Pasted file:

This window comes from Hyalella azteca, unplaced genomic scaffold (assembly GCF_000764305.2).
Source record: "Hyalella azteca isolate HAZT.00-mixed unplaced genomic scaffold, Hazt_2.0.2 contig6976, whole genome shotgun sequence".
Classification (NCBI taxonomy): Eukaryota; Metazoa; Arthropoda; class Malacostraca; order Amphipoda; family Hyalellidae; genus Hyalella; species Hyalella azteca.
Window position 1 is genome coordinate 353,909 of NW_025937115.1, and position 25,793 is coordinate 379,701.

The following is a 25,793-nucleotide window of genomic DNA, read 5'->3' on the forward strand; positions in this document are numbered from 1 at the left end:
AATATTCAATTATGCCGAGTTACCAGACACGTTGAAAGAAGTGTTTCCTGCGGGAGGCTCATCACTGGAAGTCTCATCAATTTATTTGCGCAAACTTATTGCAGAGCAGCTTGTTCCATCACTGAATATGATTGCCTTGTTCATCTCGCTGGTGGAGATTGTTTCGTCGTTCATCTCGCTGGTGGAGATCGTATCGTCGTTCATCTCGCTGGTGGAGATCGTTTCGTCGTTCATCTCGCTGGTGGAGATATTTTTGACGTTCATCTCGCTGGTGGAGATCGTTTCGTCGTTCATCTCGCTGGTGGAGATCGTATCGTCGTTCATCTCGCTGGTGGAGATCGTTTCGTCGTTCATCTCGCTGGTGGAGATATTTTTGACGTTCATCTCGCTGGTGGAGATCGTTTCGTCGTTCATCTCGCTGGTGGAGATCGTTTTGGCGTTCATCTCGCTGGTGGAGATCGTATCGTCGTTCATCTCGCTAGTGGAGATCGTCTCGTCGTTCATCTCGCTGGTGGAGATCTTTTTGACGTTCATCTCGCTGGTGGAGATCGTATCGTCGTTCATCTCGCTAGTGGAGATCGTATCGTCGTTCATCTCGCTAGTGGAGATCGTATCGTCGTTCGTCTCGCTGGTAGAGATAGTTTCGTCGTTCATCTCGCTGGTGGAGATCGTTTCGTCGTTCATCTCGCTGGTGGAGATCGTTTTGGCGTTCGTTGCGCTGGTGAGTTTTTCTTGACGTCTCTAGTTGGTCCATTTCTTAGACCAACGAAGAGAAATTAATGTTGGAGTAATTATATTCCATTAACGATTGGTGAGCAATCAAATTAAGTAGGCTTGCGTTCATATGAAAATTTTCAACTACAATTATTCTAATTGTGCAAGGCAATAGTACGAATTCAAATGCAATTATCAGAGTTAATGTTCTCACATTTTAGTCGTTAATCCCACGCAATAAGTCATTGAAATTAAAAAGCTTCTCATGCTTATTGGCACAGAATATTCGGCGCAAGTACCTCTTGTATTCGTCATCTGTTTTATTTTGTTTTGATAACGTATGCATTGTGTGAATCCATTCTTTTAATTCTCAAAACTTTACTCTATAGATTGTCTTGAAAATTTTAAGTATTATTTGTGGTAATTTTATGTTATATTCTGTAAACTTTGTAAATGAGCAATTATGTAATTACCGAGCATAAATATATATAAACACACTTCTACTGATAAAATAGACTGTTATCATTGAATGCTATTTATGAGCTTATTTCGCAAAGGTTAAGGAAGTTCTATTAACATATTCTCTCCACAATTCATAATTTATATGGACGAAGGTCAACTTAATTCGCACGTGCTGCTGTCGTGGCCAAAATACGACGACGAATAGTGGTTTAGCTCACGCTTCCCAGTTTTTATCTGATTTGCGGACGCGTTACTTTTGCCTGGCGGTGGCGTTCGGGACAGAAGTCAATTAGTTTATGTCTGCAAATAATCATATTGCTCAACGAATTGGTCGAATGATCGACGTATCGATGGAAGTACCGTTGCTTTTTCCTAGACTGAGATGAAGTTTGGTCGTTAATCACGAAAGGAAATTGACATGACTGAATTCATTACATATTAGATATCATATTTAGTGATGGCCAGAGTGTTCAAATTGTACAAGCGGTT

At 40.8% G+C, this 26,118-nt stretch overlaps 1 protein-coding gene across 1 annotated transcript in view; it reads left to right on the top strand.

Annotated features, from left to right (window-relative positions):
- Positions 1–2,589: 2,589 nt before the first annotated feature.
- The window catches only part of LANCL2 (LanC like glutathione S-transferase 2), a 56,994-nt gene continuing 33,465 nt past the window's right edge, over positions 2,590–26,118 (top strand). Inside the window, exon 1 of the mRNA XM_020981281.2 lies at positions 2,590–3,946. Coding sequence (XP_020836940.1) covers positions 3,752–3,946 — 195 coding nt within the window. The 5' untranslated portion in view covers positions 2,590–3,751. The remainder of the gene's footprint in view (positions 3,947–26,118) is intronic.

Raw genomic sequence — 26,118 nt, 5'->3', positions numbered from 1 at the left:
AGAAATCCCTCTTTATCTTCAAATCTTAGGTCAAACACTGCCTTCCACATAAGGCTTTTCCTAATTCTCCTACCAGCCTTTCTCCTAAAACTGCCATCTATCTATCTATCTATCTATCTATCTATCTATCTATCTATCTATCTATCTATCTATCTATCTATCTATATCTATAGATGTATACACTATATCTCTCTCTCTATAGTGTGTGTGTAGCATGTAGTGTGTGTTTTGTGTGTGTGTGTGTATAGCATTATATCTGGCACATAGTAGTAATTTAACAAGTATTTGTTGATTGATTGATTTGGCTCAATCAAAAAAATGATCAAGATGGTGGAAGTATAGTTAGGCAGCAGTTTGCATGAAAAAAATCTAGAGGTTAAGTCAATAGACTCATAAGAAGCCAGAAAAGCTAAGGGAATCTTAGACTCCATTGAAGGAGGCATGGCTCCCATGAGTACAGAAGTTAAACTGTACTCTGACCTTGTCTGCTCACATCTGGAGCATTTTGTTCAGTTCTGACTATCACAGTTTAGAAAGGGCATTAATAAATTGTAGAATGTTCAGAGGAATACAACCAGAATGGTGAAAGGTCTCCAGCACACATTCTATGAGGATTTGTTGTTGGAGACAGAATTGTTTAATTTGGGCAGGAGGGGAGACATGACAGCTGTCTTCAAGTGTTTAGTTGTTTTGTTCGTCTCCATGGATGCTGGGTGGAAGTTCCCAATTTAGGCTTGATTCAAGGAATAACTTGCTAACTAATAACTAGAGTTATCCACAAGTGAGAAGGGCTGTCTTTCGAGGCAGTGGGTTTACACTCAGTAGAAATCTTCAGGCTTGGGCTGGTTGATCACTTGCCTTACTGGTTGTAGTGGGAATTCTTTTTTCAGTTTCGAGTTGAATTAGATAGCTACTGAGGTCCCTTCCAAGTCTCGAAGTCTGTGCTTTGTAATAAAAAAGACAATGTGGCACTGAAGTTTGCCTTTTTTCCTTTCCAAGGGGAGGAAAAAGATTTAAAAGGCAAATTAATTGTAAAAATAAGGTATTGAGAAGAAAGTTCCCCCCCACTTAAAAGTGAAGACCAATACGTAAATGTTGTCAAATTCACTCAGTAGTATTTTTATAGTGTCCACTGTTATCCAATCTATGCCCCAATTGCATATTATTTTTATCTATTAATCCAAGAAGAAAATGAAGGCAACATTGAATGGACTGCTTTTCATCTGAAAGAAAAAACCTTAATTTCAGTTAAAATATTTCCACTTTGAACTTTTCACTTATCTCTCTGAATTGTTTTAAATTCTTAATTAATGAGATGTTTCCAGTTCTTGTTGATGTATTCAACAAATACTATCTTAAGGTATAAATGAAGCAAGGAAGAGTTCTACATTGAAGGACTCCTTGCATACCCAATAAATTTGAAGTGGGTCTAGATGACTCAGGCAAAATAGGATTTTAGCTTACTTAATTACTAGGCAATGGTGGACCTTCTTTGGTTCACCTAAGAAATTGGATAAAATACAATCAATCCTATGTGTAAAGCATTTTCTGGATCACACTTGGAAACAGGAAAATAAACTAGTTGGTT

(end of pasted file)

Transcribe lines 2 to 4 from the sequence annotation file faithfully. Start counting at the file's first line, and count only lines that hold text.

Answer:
Source record: "Hyalella azteca isolate HAZT.00-mixed unplaced genomic scaffold, Hazt_2.0.2 contig6976, whole genome shotgun sequence".
Classification (NCBI taxonomy): Eukaryota; Metazoa; Arthropoda; class Malacostraca; order Amphipoda; family Hyalellidae; genus Hyalella; species Hyalella azteca.
Window position 1 is genome coordinate 353,909 of NW_025937115.1, and position 25,793 is coordinate 379,701.